Netflix hits 139 million subs, but fears YouTube and Fortnite
If you get the feeling that everyone you know has a Netflix subscription, there’s a good chance you’re right – Netflix just announced that it has 139 million paying subscribers around the world.
That number doesn’t take into consideration all the folks who use Netflix either through a shared account or are on a free trial account – which likely explains why that number isn’t even higher – but that means there are more people paying for Netflix than there are people living in Tokyo, Delhi, Shanghai, Sao Paulo and Mumbai, combined.
Netflix’s latest report to shareholders, which is where that data originates, claims the company has gained nearly 9 million of these paying subscribers in the last three months of 2018 – closing out the year with 29 million more paying subscribers than it started with.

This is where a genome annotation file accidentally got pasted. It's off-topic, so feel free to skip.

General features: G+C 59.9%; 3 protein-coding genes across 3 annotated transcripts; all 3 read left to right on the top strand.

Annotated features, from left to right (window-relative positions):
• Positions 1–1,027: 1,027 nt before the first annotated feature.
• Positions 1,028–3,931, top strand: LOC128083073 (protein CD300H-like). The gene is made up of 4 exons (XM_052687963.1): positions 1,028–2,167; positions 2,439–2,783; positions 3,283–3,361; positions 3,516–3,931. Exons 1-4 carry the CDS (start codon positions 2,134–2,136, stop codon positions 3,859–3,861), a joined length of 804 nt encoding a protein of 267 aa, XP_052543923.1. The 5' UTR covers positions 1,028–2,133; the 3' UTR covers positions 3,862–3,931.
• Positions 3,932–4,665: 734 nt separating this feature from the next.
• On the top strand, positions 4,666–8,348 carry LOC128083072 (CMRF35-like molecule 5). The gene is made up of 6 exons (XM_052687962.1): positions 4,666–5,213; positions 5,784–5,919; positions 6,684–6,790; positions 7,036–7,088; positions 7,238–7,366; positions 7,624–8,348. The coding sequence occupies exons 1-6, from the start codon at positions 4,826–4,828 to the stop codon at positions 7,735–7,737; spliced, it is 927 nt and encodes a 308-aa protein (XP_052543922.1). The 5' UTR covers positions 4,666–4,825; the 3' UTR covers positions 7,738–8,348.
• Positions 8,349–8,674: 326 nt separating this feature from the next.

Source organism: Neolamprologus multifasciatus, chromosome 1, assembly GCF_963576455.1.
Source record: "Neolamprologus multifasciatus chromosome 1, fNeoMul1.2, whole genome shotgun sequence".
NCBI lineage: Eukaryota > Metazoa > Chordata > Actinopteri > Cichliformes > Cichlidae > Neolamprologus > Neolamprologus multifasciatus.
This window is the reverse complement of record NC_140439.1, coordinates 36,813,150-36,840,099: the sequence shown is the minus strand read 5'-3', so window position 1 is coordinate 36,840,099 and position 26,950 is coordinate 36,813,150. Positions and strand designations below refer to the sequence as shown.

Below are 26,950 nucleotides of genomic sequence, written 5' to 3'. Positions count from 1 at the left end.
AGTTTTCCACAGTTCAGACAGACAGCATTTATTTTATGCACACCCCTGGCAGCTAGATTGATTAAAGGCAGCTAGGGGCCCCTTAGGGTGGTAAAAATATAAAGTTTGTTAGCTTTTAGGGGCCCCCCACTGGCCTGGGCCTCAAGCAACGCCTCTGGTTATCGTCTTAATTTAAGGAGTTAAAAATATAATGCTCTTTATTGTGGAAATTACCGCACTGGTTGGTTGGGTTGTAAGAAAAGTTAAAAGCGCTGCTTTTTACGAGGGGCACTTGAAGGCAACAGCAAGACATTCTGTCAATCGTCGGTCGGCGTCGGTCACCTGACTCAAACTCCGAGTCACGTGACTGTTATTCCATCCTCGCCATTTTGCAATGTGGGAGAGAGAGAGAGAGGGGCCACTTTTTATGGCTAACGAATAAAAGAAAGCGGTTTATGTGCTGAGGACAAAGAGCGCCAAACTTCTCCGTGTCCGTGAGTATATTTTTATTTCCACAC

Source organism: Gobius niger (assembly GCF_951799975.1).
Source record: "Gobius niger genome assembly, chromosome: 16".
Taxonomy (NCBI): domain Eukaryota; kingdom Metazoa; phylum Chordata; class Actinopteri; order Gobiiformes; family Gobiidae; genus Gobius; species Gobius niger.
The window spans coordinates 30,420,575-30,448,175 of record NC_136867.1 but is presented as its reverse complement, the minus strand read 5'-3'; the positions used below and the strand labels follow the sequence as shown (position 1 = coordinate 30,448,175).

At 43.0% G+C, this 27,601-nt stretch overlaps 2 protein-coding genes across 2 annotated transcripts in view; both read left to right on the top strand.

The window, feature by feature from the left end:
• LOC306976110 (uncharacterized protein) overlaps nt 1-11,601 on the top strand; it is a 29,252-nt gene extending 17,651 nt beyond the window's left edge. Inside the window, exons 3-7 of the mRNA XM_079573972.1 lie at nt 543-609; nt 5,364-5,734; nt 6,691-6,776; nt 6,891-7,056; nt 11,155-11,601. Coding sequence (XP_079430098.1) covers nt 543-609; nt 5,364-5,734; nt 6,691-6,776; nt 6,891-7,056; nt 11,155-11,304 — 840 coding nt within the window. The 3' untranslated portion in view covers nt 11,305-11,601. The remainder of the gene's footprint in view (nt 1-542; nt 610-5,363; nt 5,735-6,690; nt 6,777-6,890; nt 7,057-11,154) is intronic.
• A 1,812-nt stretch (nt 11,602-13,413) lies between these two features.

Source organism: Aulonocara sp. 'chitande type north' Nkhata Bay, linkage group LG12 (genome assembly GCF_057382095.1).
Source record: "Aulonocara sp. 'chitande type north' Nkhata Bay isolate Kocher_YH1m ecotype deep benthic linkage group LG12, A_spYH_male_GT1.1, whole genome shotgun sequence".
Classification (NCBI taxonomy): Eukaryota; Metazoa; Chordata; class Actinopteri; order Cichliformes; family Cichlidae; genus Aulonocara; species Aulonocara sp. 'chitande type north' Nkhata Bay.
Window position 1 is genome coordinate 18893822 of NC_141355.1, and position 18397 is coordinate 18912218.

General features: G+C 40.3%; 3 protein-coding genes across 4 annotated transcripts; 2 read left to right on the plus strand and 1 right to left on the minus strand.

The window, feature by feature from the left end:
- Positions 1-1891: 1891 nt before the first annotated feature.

If analysts’ predictions are right, that would put Netflix on par with the number of Amazon Prime subscribers worldwide (around 100 million at last count), and vastly ahead of the largest streaming music service, Spotify, which is sitting somewhere around 40 million paying subscribers.
Will Disney cause Netflix some dismay?
In an earnings call that accompanied the report, Netflix’s executive team claimed that the streaming service owns around 10% of the 1 billion hours Americans spend watching TV per day, a number that they say also includes live cable television and video games as well.
To that end, it’s not other streaming services like Disney+ or DC Universe that pose a threat to the company – it’s actually Fortnite and YouTube that the company fears the most: “We compete with (and lose to) Fortnite more than HBO,” Netflix said in its earnings report. “When YouTube went down globally for a few minutes in October, our viewing and signups spiked for that time.”
So what’s Netflix doing with all this money from the new signups? It’s putting a good chunk of it back into its original programming. In 2019, Netflix will be launching new seasons of The Crown, 13 Reasons Why and the third season of Stranger Things, in addition to other undisclosed projects.
Does that mean we're in for more creative ventures like Black Mirror: Bandersnatch? You can bet your monthly subscription fee on it.